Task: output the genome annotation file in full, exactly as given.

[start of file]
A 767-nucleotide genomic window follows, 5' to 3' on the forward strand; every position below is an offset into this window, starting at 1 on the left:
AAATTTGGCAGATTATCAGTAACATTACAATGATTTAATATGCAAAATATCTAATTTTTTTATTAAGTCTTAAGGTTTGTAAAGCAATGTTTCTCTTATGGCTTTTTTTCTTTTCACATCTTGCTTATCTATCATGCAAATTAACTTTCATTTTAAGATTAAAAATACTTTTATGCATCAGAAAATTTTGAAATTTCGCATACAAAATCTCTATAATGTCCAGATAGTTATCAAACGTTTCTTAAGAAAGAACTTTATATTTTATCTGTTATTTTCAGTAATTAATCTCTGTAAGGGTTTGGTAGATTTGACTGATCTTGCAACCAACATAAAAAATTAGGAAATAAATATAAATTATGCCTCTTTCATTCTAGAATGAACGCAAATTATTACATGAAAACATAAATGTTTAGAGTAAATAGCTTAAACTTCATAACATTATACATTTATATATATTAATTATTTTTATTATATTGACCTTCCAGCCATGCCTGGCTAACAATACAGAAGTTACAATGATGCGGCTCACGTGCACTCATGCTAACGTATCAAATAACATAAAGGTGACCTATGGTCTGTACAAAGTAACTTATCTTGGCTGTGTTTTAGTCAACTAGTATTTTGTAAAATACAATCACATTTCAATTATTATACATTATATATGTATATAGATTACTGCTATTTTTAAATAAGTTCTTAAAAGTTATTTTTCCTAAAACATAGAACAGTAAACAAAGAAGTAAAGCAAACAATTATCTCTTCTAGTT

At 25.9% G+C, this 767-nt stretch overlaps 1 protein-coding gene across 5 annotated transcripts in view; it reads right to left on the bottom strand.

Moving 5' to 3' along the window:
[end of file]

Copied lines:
A 767-nucleotide genomic window follows, 5' to 3' on the forward strand; every position below is an offset into this window, starting at 1 on the left:
AAATTTGGCAGATTATCAGTAACATTACAATGATTTAATATGCAAAATATCTAATTTTTTTATTAAGTCTTAAGGTTTGTAAAGCAATGTTTCTCTTATGGCTTTTTTTCTTTTCACATCTTGCTTATCTATCATGCAAATTAACTTTCATTTTAAGATTAAAAATACTTTTATGCATCAGAAAATTTTGAAATTTCGCATACAAAATCTCTATAATGTCCAGATAGTTATCAAACGTTTCTTAAGAAAGAACTTTATATTTTATCTGTTATTTTCAGTAATTAATCTCTGTAAGGGTTTGGTAGATTTGACTGATCTTGCAACCAACATAAAAAATTAGGAAATAAATATAAATTATGCCTCTTTCATTCTAGAATGAACGCAAATTATTACATGAAAACATAAATGTTTAGAGTAAATAGCTTAAACTTCATAACATTATACATTTATATATATTAATTATTTTTATTATATTGACCTTCCAGCCATGCCTGGCTAACAATACAGAAGTTACAATGATGCGGCTCACGTGCACTCATGCTAACGTATCAAATAACATAAAGGTGACCTATGGTCTGTACAAAGTAACTTATCTTGGCTGTGTTTTAGTCAACTAGTATTTTGTAAAATACAATCACATTTCAATTATTATACATTATATATGTATATAGATTACTGCTATTTTTAAATAAGTTCTTAAAAGTTATTTTTCCTAAAACATAGAACAGTAAACAAAGAAGTAAAGCAAACAATTATCTCTTCTAGTT

At 25.9% G+C, this 767-nt stretch overlaps 1 protein-coding gene across 5 annotated transcripts in view; it reads right to left on the bottom strand.

Moving 5' to 3' along the window: